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Inishtrahull

The beautiful, now uninhabited, island of Inishtrahull, 10 kilometres off Ireland’s most northerly coast, is a Special Area of Conservation and a Special Protection Area. Once, it was home to a thriving fishing community but a forced evacuation in 1928 resettled all its residents. Today, a ruined stone-cottage settlement, schoolhouse and two graveyards provide the only evidence of their lives.

Inishtrahull is now an important wildlife reserve. Its location and fully automated lighthouse attract many birds including eiders, fulmars, skuas, black guillemots and lesser black-backed gulls. Its winter population includes barnacle geese and Arctic tern.

The island’s 90-metre deep tidal sound attracts many basking sharks and cetaceans and, on clear days, minke whales may be spotted feeding off the coast. Grey seals are regular visitors.

Portmore, an inlet on its north coast, offers anchorage to the most adventurous sailors, in rugged scenic surroundings. Scuba-divers use the quay for a break while surveying the wrecks and reef-diving sites nearby but strong tides and exposed seas mean diving is only recommended for the highly experienced. Access to Inishtrahull is limited by dangerous tides and currents.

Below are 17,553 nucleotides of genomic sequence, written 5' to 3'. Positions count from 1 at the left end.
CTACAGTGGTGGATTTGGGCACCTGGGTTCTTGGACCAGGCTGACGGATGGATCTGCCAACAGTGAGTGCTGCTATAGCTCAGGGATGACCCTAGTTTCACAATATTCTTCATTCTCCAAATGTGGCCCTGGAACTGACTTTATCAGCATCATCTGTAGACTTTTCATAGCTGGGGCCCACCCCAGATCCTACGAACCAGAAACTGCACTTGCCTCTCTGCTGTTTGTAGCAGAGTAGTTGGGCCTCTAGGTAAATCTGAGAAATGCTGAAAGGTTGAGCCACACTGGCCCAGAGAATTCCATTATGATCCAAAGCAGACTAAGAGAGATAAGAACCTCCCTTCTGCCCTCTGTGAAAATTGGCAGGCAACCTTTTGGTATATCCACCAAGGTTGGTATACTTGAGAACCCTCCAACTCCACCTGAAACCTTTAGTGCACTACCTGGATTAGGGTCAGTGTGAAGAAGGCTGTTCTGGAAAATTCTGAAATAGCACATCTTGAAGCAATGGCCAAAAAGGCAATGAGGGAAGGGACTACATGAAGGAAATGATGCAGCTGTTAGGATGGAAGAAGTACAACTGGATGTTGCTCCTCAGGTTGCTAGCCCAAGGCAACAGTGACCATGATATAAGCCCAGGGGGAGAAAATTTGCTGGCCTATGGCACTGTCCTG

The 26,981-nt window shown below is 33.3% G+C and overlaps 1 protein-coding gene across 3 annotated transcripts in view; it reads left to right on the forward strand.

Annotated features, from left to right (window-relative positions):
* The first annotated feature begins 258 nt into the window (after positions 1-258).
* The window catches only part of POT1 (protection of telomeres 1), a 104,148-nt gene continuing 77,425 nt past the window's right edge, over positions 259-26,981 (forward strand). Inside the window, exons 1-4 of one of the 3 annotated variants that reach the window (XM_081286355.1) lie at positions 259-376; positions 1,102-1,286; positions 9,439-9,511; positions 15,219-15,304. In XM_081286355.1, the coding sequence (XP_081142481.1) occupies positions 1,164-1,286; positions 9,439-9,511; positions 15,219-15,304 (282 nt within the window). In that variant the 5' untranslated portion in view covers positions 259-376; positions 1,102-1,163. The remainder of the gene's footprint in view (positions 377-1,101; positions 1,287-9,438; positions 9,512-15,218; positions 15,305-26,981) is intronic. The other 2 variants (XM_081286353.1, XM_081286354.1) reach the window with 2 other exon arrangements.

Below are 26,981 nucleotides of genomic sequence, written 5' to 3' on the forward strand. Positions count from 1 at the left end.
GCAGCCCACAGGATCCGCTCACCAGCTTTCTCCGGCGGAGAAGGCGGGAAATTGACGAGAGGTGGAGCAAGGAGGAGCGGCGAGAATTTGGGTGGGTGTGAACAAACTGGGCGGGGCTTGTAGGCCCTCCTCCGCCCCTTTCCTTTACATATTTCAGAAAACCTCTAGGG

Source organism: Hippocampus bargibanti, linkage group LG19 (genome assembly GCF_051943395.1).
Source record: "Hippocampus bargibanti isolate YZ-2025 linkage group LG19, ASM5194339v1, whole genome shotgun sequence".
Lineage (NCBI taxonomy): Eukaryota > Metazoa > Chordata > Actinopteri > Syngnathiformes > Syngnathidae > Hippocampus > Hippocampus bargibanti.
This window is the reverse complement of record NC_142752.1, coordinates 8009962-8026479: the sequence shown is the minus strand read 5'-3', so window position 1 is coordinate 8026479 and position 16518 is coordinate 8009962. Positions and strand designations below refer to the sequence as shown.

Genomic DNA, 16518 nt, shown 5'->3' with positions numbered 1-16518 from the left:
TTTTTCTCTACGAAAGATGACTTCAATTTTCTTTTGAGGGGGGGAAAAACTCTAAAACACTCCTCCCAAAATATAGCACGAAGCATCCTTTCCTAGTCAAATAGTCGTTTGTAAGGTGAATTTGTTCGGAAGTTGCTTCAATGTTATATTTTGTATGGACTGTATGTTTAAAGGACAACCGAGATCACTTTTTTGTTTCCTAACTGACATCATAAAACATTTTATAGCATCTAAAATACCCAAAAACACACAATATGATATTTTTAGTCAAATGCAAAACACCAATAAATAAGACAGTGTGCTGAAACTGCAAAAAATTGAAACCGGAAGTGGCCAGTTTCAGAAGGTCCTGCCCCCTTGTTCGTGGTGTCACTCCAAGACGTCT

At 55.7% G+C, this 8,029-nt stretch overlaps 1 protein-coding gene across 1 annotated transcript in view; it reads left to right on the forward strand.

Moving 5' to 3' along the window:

In the summer, charter boat trips are available from Bunagee Harbour, subject to booking.  Visitors are requested to take particular care during the bird breeding period, May – July. Please note, there are NO facilities apart from the small quay.

 

 


COVID-19 UPDATE

Following the Government’s advice in relation to COVID-19, Loughs Agency has put in place a number of measures to maximise our capacity to continue to deliver our services as best we can.